Society Magazine

Obama Administration Offers Missile Defense Concessions to China...

Posted on the 14 April 2013 by Brutallyhonest @Ricksteroni

... this in the hope of gaining China's help with the North Korean situation:

In a news conference after meetings with China’s top leaders, [Secretary of State John] Kerry said the KerryOffersConcessionsUnited States would reduce its missile defenses in Asia if North Korea abandoned its nuclear weapons program.

Kerry’s overture appeared aimed at addressing Chinese concerns that North Korea’s provocative actions were leading the United States to build up military strength in the region as China is boosting its own influence there.

‘‘On missile defense, we discussed absolutely why we have taken the steps that we have taken,’’ Kerry said, referring to efforts the United States is taking to defend Guam, Hawaii, and the United States’ allies in Asia against a potential North Korean missile attack. The United States has dispatched two ships capable of missile defense and said it would speed up land-based missile defenses for Guam.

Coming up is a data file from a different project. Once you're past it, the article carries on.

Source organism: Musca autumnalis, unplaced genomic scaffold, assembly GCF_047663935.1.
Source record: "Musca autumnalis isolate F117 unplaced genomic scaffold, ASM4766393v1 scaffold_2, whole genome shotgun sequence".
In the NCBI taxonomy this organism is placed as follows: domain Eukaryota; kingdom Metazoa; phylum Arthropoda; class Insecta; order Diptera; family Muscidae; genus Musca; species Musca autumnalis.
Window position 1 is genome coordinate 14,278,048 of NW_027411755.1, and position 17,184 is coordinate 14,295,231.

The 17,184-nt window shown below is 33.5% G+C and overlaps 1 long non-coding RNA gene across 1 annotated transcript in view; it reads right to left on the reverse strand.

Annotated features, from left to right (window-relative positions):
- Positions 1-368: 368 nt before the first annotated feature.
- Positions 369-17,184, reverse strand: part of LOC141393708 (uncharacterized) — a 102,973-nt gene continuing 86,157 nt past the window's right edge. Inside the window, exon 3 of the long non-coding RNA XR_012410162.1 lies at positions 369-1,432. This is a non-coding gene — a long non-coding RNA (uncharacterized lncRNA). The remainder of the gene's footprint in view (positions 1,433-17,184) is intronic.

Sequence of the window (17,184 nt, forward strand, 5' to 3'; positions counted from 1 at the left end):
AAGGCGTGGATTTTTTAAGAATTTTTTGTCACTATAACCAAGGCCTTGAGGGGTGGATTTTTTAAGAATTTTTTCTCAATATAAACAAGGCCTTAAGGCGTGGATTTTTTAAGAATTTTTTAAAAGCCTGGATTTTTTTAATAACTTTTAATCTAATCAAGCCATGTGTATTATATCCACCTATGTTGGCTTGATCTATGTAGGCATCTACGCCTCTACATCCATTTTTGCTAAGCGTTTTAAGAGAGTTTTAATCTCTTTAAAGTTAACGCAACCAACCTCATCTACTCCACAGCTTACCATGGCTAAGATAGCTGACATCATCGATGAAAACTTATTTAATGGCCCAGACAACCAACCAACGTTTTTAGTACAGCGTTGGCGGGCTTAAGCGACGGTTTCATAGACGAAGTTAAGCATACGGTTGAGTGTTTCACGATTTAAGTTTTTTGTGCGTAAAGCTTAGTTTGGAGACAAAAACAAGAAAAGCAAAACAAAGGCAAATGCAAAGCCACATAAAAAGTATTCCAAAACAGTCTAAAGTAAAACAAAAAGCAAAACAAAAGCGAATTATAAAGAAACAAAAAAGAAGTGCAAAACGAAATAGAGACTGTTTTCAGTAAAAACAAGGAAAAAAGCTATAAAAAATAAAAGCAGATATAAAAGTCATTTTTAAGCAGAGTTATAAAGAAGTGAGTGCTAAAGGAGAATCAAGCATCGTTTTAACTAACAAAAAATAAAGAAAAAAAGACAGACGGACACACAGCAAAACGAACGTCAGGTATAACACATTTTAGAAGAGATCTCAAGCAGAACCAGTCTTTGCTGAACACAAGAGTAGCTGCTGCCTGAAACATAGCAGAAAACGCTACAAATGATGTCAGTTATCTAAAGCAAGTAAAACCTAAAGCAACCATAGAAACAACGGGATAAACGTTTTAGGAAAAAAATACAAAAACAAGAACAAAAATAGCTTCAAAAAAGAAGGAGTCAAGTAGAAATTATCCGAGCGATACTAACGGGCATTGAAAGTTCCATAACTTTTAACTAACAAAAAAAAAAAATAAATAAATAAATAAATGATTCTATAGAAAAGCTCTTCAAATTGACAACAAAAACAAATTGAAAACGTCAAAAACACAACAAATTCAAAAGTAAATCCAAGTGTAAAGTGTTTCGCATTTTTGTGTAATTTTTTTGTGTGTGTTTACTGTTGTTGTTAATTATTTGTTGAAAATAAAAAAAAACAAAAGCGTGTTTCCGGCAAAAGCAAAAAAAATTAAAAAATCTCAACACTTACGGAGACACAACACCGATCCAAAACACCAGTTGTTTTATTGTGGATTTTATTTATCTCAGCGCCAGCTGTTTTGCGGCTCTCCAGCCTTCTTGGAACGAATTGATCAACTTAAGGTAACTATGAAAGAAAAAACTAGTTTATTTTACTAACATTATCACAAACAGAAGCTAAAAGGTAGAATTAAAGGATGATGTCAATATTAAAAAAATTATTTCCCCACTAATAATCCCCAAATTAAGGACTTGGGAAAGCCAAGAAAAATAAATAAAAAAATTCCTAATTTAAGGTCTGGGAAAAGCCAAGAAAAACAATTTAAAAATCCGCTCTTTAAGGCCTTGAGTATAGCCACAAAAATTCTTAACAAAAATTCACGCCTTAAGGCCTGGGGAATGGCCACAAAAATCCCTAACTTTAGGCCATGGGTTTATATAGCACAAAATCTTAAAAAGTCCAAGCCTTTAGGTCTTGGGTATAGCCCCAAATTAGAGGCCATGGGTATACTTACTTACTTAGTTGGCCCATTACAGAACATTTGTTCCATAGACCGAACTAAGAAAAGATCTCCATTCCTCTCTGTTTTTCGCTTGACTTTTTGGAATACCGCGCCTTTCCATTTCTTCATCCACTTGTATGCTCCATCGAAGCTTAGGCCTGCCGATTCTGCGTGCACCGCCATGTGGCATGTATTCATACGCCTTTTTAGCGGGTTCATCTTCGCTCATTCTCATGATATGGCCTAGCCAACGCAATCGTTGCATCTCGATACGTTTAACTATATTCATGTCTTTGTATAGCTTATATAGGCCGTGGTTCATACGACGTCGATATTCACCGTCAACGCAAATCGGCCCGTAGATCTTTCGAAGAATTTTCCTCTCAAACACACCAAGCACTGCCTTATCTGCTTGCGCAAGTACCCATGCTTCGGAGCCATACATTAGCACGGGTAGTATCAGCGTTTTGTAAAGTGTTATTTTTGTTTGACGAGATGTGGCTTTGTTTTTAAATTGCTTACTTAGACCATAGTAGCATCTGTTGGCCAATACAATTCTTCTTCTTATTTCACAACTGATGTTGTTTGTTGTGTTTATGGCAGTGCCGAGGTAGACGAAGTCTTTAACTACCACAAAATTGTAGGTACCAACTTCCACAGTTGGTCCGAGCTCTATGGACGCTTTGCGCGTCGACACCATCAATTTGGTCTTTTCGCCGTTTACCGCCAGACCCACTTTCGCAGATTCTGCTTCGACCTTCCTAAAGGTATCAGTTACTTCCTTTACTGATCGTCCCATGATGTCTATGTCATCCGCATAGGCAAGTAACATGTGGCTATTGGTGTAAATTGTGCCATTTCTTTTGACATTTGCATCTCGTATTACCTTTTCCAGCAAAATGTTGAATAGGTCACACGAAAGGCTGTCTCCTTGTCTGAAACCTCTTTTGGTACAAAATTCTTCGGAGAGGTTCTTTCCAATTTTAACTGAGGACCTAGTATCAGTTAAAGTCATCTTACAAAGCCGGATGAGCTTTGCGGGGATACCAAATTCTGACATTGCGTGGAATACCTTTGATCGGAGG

‘‘Now obviously if the threat disappears — i.e. North Korea denuclearizes — the same imperative does not exist at that point of time for us to have that kind of robust forward leaning posture of defense,’’ he added. ‘‘It would be our hope in the long run, or better yet in short run, that we can address that.’’


China remains a linchpin to the Obama administration’s policy of holding a tough line on Pyongyang, a reversal from the past. Previous administrations used aid to mollify the North and gain concessions on its nuclear program, only to see the North’s promises evaporate once the aid had been delivered.

Kerry said the Chinese shared the US goal of denuclearizing the Korean Peninsula, although he declined to say what steps China said it would take to accomplish it.

Even if China were to take a harsher stance, North Korea might not fall into line. Under the new leader, Kim Jong Un, the North has snubbed China several times, including refusing Chinese entreaties to cancel its recent nuclear test that set off tensions on the Peninsula.

Kerry’s remarks are likely to stir concern among staunch advocates of missile defense in the United States, who also see antimissile systems as a means of responding to China’s growing military might.

It's not just Kerry's remarks in this instance but Obama's past showing of weakness that ought to stir concern from coast to coast and across this fruited plain.

Instead, it's likely not to garner any attention at all as too many Americans are more focused on American Idol, Dancing With The Stars and what the Kardashians are wearing.

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